• Effects of erythropoietin release are mainly seen in the bone marrow, where it prevents the apoptotic death of red cell precursors by binding to the erythropoietin receptors. The result is an increase in the rate of red cell production and maturation.


  • Source are storage vesicles of the juxtaglomerular cells in the renal cortex. These are also the cells that synthesise this stuff. 
  • Stimuli for release are systemic hypotension, hyponatremia, sympathetic stimulation and (if it somehow happens in isolation) renal hypoperfusion. 
  • Factors which inhibit release are mainly counterregulatory effects of angiotensin II, normalised blood flow to juxtaglomerular cells and the increase in ANP or endothelin (which increase the  circulating volume and the blood pressure, respectively).
  • Effect is the activation of the renin-angiotensin-aldosterone system. Renin is the rate-limiting step in the pathway of RAAS activation, which leads to increased sodium and water retention. The details are expanded upon in the chapter on the humoral regulation of blood pressure and flow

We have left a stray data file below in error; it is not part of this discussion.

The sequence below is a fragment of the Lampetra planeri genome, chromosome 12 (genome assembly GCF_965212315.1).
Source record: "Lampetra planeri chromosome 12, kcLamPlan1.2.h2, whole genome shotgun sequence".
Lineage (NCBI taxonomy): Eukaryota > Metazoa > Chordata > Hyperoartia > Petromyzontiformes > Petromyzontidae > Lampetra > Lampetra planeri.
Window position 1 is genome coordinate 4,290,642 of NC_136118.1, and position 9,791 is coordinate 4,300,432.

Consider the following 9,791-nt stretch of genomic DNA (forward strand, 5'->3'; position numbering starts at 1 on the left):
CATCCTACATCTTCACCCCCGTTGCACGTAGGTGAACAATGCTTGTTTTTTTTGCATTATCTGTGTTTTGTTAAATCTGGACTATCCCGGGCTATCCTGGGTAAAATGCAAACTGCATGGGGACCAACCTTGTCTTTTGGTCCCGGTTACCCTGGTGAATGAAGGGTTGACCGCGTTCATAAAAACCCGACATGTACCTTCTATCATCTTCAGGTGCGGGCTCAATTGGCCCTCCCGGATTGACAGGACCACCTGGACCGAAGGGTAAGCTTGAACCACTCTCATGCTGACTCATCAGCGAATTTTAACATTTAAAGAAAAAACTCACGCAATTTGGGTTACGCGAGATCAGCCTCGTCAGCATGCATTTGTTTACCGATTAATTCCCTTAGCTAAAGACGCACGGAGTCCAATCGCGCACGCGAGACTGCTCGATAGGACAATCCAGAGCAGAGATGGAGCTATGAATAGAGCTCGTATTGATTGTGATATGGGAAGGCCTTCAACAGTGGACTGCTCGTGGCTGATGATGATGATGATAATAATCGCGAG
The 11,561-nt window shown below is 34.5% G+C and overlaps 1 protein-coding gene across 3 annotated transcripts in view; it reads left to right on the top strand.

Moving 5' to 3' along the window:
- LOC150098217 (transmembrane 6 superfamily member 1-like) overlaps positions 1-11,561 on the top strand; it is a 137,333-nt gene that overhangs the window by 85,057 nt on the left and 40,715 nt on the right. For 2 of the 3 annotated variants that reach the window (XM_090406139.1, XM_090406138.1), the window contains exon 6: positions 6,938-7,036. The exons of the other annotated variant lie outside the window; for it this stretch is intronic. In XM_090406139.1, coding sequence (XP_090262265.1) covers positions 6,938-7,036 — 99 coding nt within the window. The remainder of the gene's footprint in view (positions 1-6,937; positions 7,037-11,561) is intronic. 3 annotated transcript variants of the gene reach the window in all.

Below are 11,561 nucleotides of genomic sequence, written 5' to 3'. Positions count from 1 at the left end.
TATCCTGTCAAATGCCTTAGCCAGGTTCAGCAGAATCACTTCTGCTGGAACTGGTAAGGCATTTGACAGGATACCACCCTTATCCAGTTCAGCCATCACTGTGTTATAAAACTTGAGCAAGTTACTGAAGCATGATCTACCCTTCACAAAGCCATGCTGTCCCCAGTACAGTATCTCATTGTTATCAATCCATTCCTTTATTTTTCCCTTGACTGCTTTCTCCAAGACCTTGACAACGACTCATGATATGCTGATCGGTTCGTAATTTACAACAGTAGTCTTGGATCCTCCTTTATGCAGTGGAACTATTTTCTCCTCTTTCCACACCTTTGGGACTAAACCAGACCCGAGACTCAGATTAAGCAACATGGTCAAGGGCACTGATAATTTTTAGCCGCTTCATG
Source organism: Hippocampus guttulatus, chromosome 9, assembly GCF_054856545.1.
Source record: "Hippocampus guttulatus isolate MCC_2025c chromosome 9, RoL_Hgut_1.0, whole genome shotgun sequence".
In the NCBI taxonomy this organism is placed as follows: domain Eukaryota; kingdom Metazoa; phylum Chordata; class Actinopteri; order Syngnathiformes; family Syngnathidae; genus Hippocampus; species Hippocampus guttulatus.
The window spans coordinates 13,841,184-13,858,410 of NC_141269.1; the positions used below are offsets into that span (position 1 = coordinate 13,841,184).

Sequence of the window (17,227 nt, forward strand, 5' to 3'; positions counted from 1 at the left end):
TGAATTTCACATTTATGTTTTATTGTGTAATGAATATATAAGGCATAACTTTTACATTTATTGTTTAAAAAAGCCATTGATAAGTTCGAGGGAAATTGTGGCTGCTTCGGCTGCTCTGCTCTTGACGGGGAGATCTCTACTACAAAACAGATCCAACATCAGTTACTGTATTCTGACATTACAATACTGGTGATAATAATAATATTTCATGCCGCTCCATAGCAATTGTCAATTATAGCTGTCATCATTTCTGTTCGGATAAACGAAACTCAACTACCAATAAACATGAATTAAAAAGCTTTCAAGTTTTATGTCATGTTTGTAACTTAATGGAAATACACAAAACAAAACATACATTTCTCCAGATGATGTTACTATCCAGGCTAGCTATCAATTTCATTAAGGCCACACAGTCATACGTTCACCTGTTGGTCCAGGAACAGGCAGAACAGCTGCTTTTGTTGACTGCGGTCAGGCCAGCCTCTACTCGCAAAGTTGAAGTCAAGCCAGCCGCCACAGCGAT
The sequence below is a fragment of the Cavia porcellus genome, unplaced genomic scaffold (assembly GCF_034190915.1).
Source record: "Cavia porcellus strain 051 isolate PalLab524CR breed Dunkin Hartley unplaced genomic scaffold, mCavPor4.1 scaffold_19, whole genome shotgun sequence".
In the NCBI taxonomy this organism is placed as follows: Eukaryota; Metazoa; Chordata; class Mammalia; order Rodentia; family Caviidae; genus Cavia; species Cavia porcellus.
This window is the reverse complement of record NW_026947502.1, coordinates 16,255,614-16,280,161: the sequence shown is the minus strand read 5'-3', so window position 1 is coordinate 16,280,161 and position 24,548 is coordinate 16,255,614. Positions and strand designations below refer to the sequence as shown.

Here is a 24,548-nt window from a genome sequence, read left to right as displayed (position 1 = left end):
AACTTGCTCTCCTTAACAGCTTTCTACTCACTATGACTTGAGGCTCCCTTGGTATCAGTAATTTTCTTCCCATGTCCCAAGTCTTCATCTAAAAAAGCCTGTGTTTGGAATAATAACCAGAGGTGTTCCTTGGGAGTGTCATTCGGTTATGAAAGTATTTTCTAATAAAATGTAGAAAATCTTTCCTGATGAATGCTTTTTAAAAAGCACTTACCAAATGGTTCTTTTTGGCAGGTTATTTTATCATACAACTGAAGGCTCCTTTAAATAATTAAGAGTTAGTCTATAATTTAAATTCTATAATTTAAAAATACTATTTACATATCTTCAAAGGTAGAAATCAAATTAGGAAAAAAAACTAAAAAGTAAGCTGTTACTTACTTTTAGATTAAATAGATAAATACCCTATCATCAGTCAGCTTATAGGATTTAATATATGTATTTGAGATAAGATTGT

• Source  is usually the liver, but kidneys do contribute some of this hormone, which usually stimulates the production of platelets. But not so much that end stage renal failure has any impact on thrombopoiesis (Stockelberg et al, 1999). The cells of the proximal convoluted tubule seem to be the origin.
  • Stimuli for release are basically limited to thrombocytopenia, though apparently various proinflammatory cytokines can also stimulate its release 
  • Factors which inhibit release  are mainly thrombopoietin levels (a negative feedback loop) and platelet numbers
  • Effect is to stimulate megakaryocytes, promoting their maturation and therefore platelet production.

Urodilatin, a natriuretic peptide

  • Source is the cells of the distal and connecting tubule, and this substance is secreted into the lumen (Forssmann et al, 2001).
  • Stimuli for release are unclear; logically increased distal tubular sodium delivery should be one such stimulus.
  • Factors which inhibit release are equally unclear
  • Effect is on the cortical collecting duct, decreasing the reabsorption of sodium and water by several mechanisms. This appears to be a paracrine signalling mechanism, where the upstream cells of the tubule send messages to downstream cells. The second messenger seems to be cGMP.